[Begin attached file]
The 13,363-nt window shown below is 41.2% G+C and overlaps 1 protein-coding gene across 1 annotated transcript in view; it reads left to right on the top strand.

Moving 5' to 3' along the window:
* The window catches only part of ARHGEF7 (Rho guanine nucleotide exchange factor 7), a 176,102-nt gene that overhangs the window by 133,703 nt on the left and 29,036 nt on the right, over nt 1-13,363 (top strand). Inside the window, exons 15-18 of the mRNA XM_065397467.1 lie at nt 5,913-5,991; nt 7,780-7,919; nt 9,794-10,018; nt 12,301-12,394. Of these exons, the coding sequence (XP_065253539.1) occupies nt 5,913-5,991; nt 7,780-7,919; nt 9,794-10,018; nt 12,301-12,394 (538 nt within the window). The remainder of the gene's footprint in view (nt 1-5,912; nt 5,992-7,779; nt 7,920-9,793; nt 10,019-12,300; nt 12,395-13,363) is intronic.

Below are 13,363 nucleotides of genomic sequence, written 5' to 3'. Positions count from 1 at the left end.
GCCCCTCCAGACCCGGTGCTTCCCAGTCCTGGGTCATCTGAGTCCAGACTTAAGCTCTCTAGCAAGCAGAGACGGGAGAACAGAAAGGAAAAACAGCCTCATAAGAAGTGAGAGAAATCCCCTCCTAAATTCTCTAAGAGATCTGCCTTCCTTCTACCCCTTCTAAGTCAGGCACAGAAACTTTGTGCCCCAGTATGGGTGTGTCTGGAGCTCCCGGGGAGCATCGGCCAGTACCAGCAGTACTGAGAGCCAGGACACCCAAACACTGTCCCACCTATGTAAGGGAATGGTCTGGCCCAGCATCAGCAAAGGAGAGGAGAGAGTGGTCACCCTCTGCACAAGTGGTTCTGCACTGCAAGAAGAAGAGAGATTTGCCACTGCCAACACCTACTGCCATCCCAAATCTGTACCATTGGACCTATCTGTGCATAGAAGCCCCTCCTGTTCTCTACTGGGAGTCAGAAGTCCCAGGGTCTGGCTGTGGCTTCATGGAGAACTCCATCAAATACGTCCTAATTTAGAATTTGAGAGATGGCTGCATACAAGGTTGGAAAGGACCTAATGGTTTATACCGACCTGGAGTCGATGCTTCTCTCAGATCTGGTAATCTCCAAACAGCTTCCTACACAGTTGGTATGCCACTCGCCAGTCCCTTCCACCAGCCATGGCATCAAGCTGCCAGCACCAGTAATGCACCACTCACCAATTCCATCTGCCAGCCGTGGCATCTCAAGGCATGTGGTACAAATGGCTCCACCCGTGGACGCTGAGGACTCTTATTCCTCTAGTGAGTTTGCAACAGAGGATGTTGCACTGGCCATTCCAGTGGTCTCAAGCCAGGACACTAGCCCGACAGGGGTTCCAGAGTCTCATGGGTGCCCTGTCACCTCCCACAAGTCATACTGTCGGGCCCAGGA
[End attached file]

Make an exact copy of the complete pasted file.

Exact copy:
The 13,363-nt window shown below is 41.2% G+C and overlaps 1 protein-coding gene across 1 annotated transcript in view; it reads left to right on the top strand.

Moving 5' to 3' along the window:
* The window catches only part of ARHGEF7 (Rho guanine nucleotide exchange factor 7), a 176,102-nt gene that overhangs the window by 133,703 nt on the left and 29,036 nt on the right, over nt 1-13,363 (top strand). Inside the window, exons 15-18 of the mRNA XM_065397467.1 lie at nt 5,913-5,991; nt 7,780-7,919; nt 9,794-10,018; nt 12,301-12,394. Of these exons, the coding sequence (XP_065253539.1) occupies nt 5,913-5,991; nt 7,780-7,919; nt 9,794-10,018; nt 12,301-12,394 (538 nt within the window). The remainder of the gene's footprint in view (nt 1-5,912; nt 5,992-7,779; nt 7,920-9,793; nt 10,019-12,300; nt 12,395-13,363) is intronic.

Below are 13,363 nucleotides of genomic sequence, written 5' to 3'. Positions count from 1 at the left end.
GCCCCTCCAGACCCGGTGCTTCCCAGTCCTGGGTCATCTGAGTCCAGACTTAAGCTCTCTAGCAAGCAGAGACGGGAGAACAGAAAGGAAAAACAGCCTCATAAGAAGTGAGAGAAATCCCCTCCTAAATTCTCTAAGAGATCTGCCTTCCTTCTACCCCTTCTAAGTCAGGCACAGAAACTTTGTGCCCCAGTATGGGTGTGTCTGGAGCTCCCGGGGAGCATCGGCCAGTACCAGCAGTACTGAGAGCCAGGACACCCAAACACTGTCCCACCTATGTAAGGGAATGGTCTGGCCCAGCATCAGCAAAGGAGAGGAGAGAGTGGTCACCCTCTGCACAAGTGGTTCTGCACTGCAAGAAGAAGAGAGATTTGCCACTGCCAACACCTACTGCCATCCCAAATCTGTACCATTGGACCTATCTGTGCATAGAAGCCCCTCCTGTTCTCTACTGGGAGTCAGAAGTCCCAGGGTCTGGCTGTGGCTTCATGGAGAACTCCATCAAATACGTCCTAATTTAGAATTTGAGAGATGGCTGCATACAAGGTTGGAAAGGACCTAATGGTTTATACCGACCTGGAGTCGATGCTTCTCTCAGATCTGGTAATCTCCAAACAGCTTCCTACACAGTTGGTATGCCACTCGCCAGTCCCTTCCACCAGCCATGGCATCAAGCTGCCAGCACCAGTAATGCACCACTCACCAATTCCATCTGCCAGCCGTGGCATCTCAAGGCATGTGGTACAAATGGCTCCACCCGTGGACGCTGAGGACTCTTATTCCTCTAGTGAGTTTGCAACAGAGGATGTTGCACTGGCCATTCCAGTGGTCTCAAGCCAGGACACTAGCCCGACAGGGGTTCCAGAGTCTCATGGGTGCCCTGTCACCTCCCACAAGTCATACTGTCGGGCCCAGGA